After a real estate investor identifies distressed property that has the potential to be brought up to habitable condition and that may be the subject of a short sale, the owner and, most importantly, the investor face the tough hurdle of obtaining the mortgage lender’s consent to a short sale.
Traditionally, most lenders have refused to even consider short sales because it means accepting less than the balance owed on the mortgage loan. Although the owner often remains on the hook for the balance due on the loan after the short sale proceeds are deducted, lenders usually have preferred foreclosing on property and then trying to sell it.
The U.S. government’s Home Affordable Mortgage Alternatives program (HAFA) is designed to encourage more lenders to agree to short sales. However, it is too early to know how many homeowners will qualify for HAFA., which went into effect on April 5, 2010.
Steps to Convincing a Lender to Agree to a Short Sale
When approached by a homeowner and prospective purchaser about a short sale, a lender that is considering consenting to a short sale will engage a real estate broker to give an unbiased opinion on the value of the property. According to an article by John Ochi, a California real estate broker, most of these opinions are based on just a drive-by look at the property, and it is only when an investor makes an issue of the inside of a home that the lender has the broker evaluate the interior as well.
The point at which the lender has the broker’s opinion about the value of the home based on both the exterior and interior conditions is when the investor needs to point out as many defects as possible to drive down the market value of the property. The investor should not hesitate to list even the smallest, easily fixed defects, such as missing ceiling tiles or walls that are overdue a painting. (But the investor should not create or fake defects – that amounts to mortgage fraud.)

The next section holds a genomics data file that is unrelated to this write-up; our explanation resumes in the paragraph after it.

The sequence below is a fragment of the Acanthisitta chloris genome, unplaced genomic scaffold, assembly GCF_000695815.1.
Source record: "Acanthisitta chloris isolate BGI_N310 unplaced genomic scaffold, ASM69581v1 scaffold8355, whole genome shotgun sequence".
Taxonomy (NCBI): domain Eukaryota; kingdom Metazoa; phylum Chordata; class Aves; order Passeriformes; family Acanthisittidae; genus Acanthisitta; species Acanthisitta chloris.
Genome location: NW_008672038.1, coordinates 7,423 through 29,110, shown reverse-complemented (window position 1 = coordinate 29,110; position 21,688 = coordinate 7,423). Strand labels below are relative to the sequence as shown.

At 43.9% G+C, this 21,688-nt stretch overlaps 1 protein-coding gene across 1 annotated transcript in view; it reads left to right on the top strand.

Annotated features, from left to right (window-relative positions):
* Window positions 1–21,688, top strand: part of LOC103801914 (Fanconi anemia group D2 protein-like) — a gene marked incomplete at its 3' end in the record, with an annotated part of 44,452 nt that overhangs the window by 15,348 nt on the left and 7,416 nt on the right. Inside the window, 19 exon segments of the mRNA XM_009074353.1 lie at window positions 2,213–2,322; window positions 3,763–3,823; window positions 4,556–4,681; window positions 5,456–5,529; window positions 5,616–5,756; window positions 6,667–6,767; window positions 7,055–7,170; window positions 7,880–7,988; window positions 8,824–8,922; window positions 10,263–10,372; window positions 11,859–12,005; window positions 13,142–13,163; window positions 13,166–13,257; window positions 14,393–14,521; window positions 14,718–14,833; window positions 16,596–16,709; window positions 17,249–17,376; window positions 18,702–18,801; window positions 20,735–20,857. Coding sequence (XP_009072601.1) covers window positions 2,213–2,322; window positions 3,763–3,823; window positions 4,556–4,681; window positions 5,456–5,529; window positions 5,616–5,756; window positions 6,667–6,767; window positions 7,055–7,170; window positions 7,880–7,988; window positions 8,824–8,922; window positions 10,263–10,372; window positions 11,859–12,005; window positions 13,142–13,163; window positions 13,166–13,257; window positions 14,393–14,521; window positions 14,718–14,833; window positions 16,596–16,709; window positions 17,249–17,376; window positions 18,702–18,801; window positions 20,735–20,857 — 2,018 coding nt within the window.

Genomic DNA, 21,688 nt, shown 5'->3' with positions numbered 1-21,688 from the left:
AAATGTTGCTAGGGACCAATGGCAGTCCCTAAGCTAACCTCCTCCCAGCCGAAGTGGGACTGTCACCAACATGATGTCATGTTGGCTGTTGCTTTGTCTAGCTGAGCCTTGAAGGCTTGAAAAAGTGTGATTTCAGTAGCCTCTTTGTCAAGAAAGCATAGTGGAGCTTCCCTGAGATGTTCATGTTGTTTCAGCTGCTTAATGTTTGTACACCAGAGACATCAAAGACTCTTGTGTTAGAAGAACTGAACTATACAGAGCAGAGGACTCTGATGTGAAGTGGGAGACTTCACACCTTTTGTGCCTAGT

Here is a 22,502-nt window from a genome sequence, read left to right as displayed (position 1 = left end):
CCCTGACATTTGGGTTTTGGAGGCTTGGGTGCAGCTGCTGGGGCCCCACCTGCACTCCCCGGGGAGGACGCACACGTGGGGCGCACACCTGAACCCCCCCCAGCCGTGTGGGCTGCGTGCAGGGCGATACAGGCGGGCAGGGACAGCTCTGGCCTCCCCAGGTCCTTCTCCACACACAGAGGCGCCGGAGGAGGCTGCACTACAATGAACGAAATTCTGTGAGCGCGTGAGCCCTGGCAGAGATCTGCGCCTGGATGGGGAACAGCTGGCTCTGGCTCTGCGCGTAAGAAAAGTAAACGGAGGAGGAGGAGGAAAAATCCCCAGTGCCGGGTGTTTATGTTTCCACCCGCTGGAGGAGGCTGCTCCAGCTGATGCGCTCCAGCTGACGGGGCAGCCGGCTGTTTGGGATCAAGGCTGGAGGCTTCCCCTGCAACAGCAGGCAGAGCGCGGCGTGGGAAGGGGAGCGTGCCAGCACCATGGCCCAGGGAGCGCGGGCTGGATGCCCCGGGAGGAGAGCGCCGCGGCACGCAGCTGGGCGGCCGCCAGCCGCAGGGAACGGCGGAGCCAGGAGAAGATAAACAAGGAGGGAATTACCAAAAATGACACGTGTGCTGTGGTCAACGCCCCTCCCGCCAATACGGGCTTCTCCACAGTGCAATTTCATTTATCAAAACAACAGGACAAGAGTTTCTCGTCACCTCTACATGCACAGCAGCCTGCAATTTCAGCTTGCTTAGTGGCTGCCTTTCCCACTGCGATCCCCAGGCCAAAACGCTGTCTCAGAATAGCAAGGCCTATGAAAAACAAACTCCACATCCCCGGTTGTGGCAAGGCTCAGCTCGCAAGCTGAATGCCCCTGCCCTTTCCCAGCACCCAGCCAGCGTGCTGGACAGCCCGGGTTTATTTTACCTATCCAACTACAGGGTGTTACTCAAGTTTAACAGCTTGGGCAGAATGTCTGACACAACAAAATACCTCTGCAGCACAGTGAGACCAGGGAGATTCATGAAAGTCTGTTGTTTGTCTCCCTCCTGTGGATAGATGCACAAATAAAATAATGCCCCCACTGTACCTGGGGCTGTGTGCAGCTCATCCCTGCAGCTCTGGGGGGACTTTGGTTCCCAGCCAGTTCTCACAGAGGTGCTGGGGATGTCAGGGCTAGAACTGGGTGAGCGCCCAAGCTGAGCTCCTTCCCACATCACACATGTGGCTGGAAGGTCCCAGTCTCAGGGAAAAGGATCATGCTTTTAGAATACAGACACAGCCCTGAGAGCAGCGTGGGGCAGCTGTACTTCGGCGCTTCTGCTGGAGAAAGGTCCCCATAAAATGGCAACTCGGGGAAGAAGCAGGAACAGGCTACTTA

To bolster the claim of defects, an investor may want to bring in a contractor to look at the property and give a written estimate of what it would cost to make the repairs and renovations that will bring the property up to habitable condition. The contractor’s estimate will also serve as an essential part of the investor’s due diligence in ascertaining the true cost of buying the property.
The last step is the tendering of a reasonable offer for the property. The lender must never get the sense that the investor is not serious about buying the property or that the investor and the seller are conspiring to fool or defraud the lender.
The investor should take the initiative to draw up the sale agreement and present it to the lender early in the negotiation process. By doing so, the investor increases the chance that the final version of the contract will contain many of the terms that are in his or her favor.
Keeping the Short Sale at Arm’s Length
Ochi points out at the end of his article that investors must bear in mind that they are not the ones who dug the financial hole in which distressed homeowners find themselves, and neither are they the ones who made the bad loans for the lenders. Instead, the role of an investor in a short sale is “to make the best of a bad situation for everyone.” Investors should remember this because they will often find that selling a home on the brink of foreclosure is an emotionally wrenching experience for owners.
This article is not meant to include all of the steps and precautions that an investor should take to buy property in a short sale. Short sales are complex transactions, particularly when there are second and third mortgages on a property. Many short sales are never completed, even after months of back-and-forth negotiations and submission of documentation. For these reasons, it is advisable for an investor to consult an attorney for guidance on how to put a short sale together.